DMOZ (also called the Open Directory Project) is a very old "heirarchical" directory that uses volunteer editors who maintain their categories. "Heirarchical" means it has categories, subcatetories, and sub-sub-categories that can go down a dozen levels. It may be the last of the old directories from the 1990's, since Yahoo shut down the Yahoo! directory. The link above to DMOZ takes you to the Wikipedia article about DMOZ, which gives some of its long, involved history and mentions some of the controversies that have plagued DMOZ. Those include favoritism, category editors who block competitive websites, and various forms of personal bias on the part of editors.
Even in 2019, we still feel it is well worth the time and effort it can take to get into this directory. DMOZ is the directory used by AOL and many other places. Even Google used it at one point. It is a good directory to work to be listed in. Google appears to crawl through DMOZ and a link from DMOZ to your site helps establish your website's credibility.
Having a site that includes good content and is not blatantly attempting to sell without being informative is also key to being listed in the ODP. Make sure nothing is under construction or otherwise unfit for public consumption.
The title of the site as submitted to ODP should match the actual title of your website, within the <title>This is a title</title> tag in the code on the home page of your website.
Do make sure that your description contains keywords used within a complete sentence that makes sense, is typographically correct and accurately describes what people will find on your site. Don't use any promotional or competitive adjectives like "best", "cheapest" or "world's largest". Make sure your description will obviously still apply in a year or two. Describe it without using terms like "we", "they", "us", "I", and without stuffing in lots of keywords.
When submitting, give a real email address so the editor can tell you if you're disapproved and why. Don't worry, the editor won't send you any unsolicited email. Then after submitting, be patient. Editors respond at their own pace, but if you haven't heard back in six weeks, try politely nudging the editor of your category by email. If that doesn't work, nudge the editor of the next category up, or try submitting to a different category. Or simply wait. Some editors are on top of their categories; others have backlogs measured in years required to handle them. Be prepared to be very patient.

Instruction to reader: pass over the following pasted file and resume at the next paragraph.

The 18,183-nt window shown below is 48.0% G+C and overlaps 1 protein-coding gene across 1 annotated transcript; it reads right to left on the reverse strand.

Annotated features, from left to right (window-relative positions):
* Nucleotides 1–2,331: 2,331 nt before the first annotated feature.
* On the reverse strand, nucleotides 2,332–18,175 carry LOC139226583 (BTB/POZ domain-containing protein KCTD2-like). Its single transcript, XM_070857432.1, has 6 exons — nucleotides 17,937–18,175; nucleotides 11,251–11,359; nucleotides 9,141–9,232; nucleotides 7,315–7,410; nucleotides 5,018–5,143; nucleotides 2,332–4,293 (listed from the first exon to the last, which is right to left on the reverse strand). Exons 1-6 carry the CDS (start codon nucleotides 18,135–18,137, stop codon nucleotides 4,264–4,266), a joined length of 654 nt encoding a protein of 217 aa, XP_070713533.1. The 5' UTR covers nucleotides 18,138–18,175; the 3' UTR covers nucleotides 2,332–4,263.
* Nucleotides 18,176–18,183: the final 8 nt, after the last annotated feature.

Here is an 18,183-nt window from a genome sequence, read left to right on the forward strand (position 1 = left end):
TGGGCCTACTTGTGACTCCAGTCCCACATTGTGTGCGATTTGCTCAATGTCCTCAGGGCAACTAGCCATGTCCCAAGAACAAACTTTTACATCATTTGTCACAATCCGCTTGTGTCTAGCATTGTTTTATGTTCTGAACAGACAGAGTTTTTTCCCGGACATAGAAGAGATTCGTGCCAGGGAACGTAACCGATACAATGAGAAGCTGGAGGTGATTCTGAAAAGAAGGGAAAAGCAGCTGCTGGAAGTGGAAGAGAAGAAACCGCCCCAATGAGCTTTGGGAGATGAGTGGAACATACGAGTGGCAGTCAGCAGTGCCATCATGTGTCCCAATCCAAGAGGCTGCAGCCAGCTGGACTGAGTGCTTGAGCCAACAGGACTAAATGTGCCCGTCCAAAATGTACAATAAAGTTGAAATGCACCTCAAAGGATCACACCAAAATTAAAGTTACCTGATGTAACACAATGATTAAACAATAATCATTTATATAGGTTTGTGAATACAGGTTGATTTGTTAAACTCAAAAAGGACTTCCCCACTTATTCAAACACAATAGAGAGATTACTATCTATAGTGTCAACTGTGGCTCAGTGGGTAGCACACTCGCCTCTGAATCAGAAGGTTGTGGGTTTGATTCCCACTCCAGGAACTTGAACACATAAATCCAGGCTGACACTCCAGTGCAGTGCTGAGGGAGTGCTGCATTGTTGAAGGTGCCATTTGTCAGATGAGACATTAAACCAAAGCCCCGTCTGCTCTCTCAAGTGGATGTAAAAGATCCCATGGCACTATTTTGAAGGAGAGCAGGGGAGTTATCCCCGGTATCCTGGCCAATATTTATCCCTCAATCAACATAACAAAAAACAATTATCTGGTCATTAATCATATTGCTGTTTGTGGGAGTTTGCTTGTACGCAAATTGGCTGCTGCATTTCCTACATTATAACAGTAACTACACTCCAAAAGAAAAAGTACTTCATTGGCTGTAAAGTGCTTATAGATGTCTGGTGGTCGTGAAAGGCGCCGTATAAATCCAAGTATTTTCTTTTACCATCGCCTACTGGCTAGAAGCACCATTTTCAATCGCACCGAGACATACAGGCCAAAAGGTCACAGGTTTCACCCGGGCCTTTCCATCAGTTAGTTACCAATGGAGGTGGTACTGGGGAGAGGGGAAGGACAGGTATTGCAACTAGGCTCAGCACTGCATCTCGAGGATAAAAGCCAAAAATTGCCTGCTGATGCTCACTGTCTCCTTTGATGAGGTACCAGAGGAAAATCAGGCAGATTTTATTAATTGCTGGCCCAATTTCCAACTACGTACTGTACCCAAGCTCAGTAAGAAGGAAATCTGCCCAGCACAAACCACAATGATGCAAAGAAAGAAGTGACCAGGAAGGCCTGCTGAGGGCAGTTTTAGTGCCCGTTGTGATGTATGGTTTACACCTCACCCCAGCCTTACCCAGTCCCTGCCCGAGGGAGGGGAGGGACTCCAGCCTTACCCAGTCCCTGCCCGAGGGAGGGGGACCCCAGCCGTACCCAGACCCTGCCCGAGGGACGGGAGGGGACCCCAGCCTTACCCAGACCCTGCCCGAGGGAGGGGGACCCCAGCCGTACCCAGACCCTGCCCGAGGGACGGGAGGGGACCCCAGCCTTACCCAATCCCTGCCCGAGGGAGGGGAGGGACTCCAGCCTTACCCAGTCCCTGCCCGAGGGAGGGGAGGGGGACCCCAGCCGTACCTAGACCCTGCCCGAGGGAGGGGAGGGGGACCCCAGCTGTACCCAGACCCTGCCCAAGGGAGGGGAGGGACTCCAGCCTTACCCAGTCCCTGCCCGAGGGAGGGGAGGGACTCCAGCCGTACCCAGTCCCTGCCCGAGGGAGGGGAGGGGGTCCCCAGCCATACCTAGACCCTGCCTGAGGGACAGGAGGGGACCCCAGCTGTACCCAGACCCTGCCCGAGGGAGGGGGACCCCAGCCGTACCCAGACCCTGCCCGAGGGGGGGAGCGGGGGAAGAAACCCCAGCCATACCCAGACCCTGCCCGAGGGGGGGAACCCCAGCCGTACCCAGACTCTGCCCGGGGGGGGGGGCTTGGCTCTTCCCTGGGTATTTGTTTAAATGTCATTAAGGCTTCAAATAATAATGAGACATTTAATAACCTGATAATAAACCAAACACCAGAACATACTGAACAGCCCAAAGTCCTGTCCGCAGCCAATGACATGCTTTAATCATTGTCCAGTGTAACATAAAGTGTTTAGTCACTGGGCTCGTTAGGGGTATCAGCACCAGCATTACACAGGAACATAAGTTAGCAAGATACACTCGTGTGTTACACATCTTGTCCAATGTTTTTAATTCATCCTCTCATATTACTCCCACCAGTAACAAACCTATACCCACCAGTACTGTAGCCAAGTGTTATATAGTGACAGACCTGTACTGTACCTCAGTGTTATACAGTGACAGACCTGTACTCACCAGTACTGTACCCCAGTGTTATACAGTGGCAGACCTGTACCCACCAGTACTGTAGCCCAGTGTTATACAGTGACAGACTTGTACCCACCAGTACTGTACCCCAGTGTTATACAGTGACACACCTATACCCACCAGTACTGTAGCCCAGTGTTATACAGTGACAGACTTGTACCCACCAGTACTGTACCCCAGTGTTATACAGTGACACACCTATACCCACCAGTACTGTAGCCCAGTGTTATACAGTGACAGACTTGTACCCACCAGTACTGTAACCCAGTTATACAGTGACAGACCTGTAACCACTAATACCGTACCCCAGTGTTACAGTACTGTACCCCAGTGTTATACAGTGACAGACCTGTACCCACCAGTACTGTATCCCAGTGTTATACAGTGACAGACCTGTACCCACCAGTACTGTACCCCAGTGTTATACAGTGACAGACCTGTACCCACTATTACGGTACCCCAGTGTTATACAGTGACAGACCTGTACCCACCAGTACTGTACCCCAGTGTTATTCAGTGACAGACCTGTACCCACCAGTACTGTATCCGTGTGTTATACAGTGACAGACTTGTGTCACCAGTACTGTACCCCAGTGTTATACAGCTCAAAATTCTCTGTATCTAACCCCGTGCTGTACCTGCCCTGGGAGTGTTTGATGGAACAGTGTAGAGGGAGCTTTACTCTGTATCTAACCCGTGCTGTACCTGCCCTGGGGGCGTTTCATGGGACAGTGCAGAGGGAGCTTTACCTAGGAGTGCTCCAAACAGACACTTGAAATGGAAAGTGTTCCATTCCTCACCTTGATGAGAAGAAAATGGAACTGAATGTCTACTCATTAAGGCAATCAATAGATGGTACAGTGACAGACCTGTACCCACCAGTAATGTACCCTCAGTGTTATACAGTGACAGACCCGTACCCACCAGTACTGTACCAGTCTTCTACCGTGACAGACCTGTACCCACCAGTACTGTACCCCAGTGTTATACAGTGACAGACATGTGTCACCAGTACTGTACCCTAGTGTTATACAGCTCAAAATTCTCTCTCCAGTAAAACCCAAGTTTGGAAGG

Here's that DMOZ says about how to submit your site to DMOZ.
Here's some advice about how to get into Netscape's Open Directory Project from one of the guides at the Open Directory Project, Beth:
From: Beth [firstname.lastname@example.org]
I'm an editor for the OPD. We don't always check our categories every day.
Wait 2 or 3 weeks after you've made the submission and check it. If it's not there, you can write an email to the editor of that category. The key is to be courteous and ask if they will be adding it soon. A polite reminder may get them to run over and add you.
Also, be sure you wrote a good description. A list of keywords won't work and they may leave your application in the unreviewed site section until they get around to writing a new one for you. This is a double edged sword as they may not write a description that is good for you.
If you write a short, objective, well thought out description that includes your keywords in sentence form, then it should be just a matter of the editor clicking on one button to get you added.